Life insurance is not a sexy subject. Discussing life insurance, to be quite honest, is about as exciting as talking about your dental work – you know it matters, but it’s not something you normally want to discuss. When you are getting a divorce, though, not only do you have to talk about it, but you have to understand it. Why? Because life insurance matters in divorce.
Life Insurance as an Asset to Be Divided in Divorce
There are many different types of life insurance policies, but, in general, most life insurance policies fall into one of two categories: term life insurance, or whole life insurance. (There is also “universal” life insurance, but that is basically a variation of whole life insurance.)
A term life insurance policy is typically in effect for a certain period of time: a “term.” After the term is over, the policy expires. Term life insurance policies have no cash value – the premiums you pay only buy you a death benefit. That is, when you die, the life insurance policy pays the death benefit to your named beneficiary. Term life insurance is typically much less expensive than whole life insurance.
Whole life insurance has no set term, it simply continues on for as long as you pay the premiums. It also has both a death benefit and an investment feature – i.e. cash value. That means that not only will the life insurance company pay your named beneficiary a certain amount when you die, but the policy itself also has a value while you are alive. The cash value is typically much less than the amount of the death benefit, but it is an asset.
From a financial perspective, there are important planning considerations that may affect which type of life insurance policy a person buys. From a divorce perspective, the one thing that you really need to know is that every type of life insurance provides a death benefit, but only whole and universal life insurance policies have cash value that may be considered a marital asset.
Life Insurance as Security
In a divorce, life insurance is typically used to secure one party’s ongoing financial obligations to the other party or to the children. That way, if the spouse who is obligated to pay child support or maintenance dies, the life insurance proceeds which the other spouse receives will make up for the income which the dead spouse will obviously no longer be around to pay.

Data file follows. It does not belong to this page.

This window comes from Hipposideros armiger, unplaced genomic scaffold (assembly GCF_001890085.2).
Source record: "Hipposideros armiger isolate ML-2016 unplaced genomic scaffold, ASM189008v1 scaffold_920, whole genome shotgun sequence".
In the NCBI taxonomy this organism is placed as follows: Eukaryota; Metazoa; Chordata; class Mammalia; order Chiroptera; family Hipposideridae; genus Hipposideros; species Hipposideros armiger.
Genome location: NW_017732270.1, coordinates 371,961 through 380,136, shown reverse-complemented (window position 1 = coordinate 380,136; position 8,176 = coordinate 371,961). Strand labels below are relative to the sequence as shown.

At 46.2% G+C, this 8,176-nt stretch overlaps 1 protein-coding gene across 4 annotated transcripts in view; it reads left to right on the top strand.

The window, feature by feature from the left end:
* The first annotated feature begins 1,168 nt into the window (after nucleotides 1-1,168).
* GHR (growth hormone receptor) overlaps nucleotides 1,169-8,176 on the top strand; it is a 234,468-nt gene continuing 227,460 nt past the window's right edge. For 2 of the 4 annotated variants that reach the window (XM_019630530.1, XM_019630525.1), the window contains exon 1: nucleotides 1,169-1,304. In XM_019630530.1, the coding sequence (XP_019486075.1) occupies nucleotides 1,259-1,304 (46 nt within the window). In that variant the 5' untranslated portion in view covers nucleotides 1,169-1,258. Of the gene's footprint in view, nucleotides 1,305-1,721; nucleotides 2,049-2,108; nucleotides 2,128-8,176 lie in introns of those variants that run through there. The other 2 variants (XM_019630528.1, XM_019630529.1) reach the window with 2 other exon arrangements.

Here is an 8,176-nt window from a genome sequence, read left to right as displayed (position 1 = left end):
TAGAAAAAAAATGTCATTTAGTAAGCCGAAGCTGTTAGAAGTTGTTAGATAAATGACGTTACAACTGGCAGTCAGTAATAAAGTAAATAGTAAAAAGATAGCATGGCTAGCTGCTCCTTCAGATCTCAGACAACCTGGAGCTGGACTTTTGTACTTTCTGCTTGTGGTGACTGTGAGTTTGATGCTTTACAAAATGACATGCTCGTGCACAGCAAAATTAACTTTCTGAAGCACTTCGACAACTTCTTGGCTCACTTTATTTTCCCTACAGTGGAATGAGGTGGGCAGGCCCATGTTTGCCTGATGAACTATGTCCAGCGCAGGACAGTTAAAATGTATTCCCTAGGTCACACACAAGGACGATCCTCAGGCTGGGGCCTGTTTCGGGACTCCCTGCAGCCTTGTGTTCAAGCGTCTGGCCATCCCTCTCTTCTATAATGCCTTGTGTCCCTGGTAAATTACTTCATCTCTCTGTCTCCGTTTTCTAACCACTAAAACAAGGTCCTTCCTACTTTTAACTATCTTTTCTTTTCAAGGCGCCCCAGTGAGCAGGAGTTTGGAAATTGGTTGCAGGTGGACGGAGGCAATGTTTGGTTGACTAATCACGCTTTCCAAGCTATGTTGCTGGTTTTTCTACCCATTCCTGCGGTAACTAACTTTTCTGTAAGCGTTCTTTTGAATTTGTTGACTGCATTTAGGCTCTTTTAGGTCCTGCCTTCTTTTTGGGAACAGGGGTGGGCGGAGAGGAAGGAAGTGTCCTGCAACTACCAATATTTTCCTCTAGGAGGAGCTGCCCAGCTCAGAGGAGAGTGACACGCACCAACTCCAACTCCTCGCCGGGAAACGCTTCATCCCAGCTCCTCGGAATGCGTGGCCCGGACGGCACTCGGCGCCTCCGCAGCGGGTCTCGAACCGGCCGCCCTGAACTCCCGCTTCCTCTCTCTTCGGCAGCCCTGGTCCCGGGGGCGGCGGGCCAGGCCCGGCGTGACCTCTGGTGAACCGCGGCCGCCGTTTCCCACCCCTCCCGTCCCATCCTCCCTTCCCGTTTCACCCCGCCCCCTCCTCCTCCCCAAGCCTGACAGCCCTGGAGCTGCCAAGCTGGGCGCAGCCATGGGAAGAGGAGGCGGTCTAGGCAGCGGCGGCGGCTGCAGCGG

Life insurance may be required to secure the payment of child support, children’s extracurricular activities, medical and educational expenses, children’s college expenses, spousal support/maintenance/alimony, or any other type of ongoing financial obligation from one spouse to another.
Why Life Insurance Matters in Divorce
Life insurance is very often an overlooked asset in a divorce case. Sometimes it is overlooked because people don’t realize that a particular policy has a cash value that was accumulated during the marriage. Other times, particularly if a whole life policy has been around for years and has been paid in full, people just forget it exists. (Of course, there are still other times when one spouse actively conceals the existence of the policy from the other spouse, too.)
Knowing whether any life insurance policies exist, and knowing what kind of policies they are, is important when you are dividing up the assets in your marital estate. Life insurance also matters in divorce if you need it for security. But, what really matters most is making sure that whatever life insurance policy is required actually exists.